Another way in which Hellpoint switches the formula up is its weapons system. Players can equip up to three different kinds of main hand and offhand weapons each. And here’s the main catch; players aren’t limited to what they can equip on either hand. As such, one can dual-wield a rail gun and an axe, or even two railguns. This alone makes the combat so interesting, as players can literally come up with their own playstyle and get away with just any build they choose.

However, while dual-wielding is always cool, those who prefer to wield one weapon with two hands will be thoroughly disappointed to find out that Cradle Games has, bizarrely, left that option out. While it is cool to wield two greatswords and rifles, it is always bizarre to not be able to swing or fire them with both hands. We imagine it might even diversify playstyles even more, so hopefully Cradle Games would look into this issue and include it in a future update.

Combat in Hellpoint is a generally solid affair. Where Dark Souls is slow and methodical, Hellpoint assumes a more Bloodborne-esque speed, encouraging players to utilise the speed of the Spawn’s dodge and go in, hack at the enemy a few times, before dodging out of their big, sweeping attacks. Aside from typical light and heavy attacks, there are also dodge attacks, and the super-satisfying jump attack, which deals quite a bit of damage. Depending on your weapon type, it changes up how you might want to approach combat, as it consumes stamina.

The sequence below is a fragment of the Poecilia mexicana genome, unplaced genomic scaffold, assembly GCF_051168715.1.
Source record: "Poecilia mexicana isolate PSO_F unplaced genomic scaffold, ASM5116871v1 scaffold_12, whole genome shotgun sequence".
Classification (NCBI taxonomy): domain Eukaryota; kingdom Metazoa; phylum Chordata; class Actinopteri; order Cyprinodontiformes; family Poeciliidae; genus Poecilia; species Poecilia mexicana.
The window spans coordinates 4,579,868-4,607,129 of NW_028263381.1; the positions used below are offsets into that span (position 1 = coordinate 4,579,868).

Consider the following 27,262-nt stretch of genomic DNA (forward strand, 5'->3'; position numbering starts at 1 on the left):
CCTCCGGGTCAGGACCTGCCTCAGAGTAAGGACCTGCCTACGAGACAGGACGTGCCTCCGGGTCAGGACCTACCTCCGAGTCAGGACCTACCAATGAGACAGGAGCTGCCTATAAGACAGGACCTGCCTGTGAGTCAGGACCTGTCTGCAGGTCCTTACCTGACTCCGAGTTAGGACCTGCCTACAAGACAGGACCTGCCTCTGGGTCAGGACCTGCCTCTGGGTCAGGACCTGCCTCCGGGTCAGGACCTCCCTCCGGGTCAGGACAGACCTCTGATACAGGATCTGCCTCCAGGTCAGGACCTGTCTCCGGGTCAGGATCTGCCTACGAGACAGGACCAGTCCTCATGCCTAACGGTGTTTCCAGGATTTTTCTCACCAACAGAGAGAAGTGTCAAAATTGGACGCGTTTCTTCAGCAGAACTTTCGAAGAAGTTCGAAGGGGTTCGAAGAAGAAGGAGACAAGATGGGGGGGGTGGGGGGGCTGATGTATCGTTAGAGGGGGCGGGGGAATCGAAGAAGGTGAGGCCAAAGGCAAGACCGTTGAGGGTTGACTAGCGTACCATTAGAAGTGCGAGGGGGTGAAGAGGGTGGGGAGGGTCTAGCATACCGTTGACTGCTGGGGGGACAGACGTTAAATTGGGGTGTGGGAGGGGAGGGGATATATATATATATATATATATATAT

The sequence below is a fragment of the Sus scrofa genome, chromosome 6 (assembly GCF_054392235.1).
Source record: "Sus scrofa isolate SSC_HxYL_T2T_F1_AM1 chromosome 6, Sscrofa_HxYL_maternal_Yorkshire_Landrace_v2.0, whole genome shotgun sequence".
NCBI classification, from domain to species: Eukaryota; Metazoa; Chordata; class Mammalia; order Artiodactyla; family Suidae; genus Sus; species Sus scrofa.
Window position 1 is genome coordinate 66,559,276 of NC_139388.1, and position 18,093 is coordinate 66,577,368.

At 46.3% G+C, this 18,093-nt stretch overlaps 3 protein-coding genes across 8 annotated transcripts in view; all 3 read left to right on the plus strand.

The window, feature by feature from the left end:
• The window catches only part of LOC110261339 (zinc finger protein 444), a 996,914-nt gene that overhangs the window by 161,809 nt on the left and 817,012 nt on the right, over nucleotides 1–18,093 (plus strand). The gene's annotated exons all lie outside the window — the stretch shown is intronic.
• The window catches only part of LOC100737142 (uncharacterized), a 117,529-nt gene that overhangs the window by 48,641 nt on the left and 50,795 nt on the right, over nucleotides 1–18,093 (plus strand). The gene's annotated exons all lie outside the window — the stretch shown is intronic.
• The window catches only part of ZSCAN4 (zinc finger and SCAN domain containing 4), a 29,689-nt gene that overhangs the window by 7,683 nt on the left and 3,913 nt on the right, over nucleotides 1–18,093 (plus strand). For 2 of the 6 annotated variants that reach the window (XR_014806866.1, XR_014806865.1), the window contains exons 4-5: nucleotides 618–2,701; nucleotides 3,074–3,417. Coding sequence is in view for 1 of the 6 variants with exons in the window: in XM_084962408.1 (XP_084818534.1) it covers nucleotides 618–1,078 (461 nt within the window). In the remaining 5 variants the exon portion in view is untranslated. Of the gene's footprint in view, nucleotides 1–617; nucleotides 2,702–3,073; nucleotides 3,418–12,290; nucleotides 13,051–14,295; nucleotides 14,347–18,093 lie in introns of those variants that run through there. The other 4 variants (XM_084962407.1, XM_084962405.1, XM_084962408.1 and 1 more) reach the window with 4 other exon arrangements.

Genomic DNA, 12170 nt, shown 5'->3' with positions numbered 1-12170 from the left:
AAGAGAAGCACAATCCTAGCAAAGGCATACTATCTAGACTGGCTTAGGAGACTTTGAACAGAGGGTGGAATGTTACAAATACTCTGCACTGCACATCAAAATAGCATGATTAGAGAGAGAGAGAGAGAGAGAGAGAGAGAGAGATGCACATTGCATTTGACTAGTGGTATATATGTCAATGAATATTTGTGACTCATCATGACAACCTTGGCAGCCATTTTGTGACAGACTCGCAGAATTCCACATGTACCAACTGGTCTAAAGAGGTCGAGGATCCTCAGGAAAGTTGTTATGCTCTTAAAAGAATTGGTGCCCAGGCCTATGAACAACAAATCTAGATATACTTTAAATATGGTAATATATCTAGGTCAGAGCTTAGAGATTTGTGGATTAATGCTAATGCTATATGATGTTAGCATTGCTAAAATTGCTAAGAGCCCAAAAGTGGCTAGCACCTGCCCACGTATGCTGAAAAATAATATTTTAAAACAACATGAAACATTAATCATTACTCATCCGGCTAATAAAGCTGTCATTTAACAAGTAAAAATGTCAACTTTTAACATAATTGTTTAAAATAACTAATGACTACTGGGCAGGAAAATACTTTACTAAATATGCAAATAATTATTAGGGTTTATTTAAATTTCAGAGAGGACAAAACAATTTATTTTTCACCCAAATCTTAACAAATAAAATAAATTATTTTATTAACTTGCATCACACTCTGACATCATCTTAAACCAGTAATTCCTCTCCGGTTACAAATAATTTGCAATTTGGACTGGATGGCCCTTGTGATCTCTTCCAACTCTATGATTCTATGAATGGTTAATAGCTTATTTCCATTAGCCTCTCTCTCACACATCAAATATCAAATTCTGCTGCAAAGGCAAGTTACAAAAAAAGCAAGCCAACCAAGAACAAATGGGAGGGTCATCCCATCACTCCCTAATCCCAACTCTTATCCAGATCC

Taking damage will no doubt force players to heal up using the Healing Injection, which acts as the game’s take on Estus/Healing Flasks. However, instead of having Healing Injections replenish every time one rests at a Breach, they only recharge after each successful hit of a melee weapon. While this is an interesting take on the healing system, it could potentially be the bane of players who choose to take up a ranged playstyle, as it would force them to go up close and personal just to replenish their Healing Injectors, which is contrary to their build.

In general, Cradle Games seems to have gotten the combat mechanics down to a T, which is generally very satisfying, given how action-oriented Hellpoint’s combat is, but what might put players off (and it certainly has for us) is the iffy hitboxes for various melee weapons. At times, we found that our greathammer-like Pillar seemed to not deal damage to the enemy, despite visually seeing it make contact and actually see blood spurt out. While this only happened a few times, it has indirectly led to the death of our Spawn at times, as it made us miss out on a precious final hit of the boss at our last chunk of stamina, leaving us vulnerable like a lamb for slaughter. It can lead to those frustrating moments, which is why Cradle Games needs to fix this issue as well.

Speaking of which, the enemies in Hellpoint are the stuff of nightmares. One definitely can see elements of Dead Space, Hellraiser and Alien thrown into the mix as well when one traverses the Irid Novo. Enemies range from your run-of-the-mill zombies, which, admittedly, dominate the early stages of the game, to more bizarre and grotesque creatures, such as crawling heads and towering minotaur-like beasts.

While their designs certainly add more flavour to the dark and murky atmosphere that Hellpoint presents, they don’t actually pose much of a threat individually. Most of these enemies lumber around lazily, and take far too long to wind up their super-telegraphed attacks. On the occasion, there would be a much speedier foe streaking across the screen to demand your attention, but for the most part, one can easily run circles around these creatures and give them a good beating. It is interesting that there is the unique Black Hole system in Hellpoint, though, that causes enemies to respawn after a set amount of time, which means the danger is ever-present and keeps players on their toes when traversing previously-cleared rooms, with the prospect of a much tougher enemy roaming the halls making backtracking even more intense at times.